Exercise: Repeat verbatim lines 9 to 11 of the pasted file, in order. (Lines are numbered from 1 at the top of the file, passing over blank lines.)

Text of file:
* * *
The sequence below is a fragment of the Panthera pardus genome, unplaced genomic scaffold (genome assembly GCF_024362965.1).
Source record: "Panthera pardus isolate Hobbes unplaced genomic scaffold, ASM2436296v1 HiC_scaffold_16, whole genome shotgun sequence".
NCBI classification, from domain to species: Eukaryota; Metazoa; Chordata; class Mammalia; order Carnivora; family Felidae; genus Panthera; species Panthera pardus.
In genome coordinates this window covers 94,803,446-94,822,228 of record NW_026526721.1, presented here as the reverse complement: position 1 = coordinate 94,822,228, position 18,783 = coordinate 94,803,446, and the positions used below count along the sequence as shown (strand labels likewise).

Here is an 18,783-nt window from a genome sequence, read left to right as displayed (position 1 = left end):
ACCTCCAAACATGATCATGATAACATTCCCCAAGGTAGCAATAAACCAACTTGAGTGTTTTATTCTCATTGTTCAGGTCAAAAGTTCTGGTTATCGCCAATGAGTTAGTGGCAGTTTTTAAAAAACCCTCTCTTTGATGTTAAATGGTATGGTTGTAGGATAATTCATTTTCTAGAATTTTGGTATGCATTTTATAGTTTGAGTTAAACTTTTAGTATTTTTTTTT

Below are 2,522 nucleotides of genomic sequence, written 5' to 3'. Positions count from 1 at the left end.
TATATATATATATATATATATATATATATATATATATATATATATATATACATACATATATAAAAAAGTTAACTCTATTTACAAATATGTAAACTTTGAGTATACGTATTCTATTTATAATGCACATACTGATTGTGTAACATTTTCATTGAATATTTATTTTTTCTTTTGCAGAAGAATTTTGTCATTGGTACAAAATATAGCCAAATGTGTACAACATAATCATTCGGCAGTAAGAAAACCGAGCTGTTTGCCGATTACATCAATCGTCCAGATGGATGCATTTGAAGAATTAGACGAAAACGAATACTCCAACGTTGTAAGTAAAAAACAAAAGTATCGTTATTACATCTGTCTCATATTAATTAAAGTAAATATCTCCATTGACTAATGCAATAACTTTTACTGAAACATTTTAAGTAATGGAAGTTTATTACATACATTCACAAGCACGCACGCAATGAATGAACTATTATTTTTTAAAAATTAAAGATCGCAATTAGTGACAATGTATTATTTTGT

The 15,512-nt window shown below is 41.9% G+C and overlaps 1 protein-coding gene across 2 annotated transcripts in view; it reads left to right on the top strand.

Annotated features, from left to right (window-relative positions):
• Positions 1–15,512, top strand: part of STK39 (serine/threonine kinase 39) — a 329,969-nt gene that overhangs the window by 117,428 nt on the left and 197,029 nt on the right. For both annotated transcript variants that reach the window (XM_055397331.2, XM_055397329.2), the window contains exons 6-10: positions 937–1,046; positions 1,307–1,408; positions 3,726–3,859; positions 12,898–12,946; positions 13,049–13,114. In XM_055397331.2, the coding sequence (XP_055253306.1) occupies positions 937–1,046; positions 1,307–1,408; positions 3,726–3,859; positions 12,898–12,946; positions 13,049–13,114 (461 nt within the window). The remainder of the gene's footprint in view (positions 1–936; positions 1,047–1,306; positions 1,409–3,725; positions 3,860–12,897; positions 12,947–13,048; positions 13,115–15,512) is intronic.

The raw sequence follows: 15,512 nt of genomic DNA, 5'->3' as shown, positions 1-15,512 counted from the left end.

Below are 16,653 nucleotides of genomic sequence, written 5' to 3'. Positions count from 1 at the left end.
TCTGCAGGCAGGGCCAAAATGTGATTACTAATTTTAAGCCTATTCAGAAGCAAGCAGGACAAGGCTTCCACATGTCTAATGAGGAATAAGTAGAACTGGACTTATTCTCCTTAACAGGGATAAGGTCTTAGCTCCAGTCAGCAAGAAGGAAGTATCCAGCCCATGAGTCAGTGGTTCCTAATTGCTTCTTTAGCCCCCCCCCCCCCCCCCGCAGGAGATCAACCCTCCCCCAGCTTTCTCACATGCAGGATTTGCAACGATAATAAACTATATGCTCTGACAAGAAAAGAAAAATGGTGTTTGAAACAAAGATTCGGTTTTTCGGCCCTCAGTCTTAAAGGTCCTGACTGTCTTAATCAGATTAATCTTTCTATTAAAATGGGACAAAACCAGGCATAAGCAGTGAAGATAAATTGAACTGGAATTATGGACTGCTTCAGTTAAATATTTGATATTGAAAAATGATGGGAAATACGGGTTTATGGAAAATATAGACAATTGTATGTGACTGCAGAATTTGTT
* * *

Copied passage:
The 15,512-nt window shown below is 41.9% G+C and overlaps 1 protein-coding gene across 2 annotated transcripts in view; it reads left to right on the top strand.

Annotated features, from left to right (window-relative positions):
• Positions 1–15,512, top strand: part of STK39 (serine/threonine kinase 39) — a 329,969-nt gene that overhangs the window by 117,428 nt on the left and 197,029 nt on the right. For both annotated transcript variants that reach the window (XM_055397331.2, XM_055397329.2), the window contains exons 6-10: positions 937–1,046; positions 1,307–1,408; positions 3,726–3,859; positions 12,898–12,946; positions 13,049–13,114. In XM_055397331.2, the coding sequence (XP_055253306.1) occupies positions 937–1,046; positions 1,307–1,408; positions 3,726–3,859; positions 12,898–12,946; positions 13,049–13,114 (461 nt within the window). The remainder of the gene's footprint in view (positions 1–936; positions 1,047–1,306; positions 1,409–3,725; positions 3,860–12,897; positions 12,947–13,048; positions 13,115–15,512) is intronic.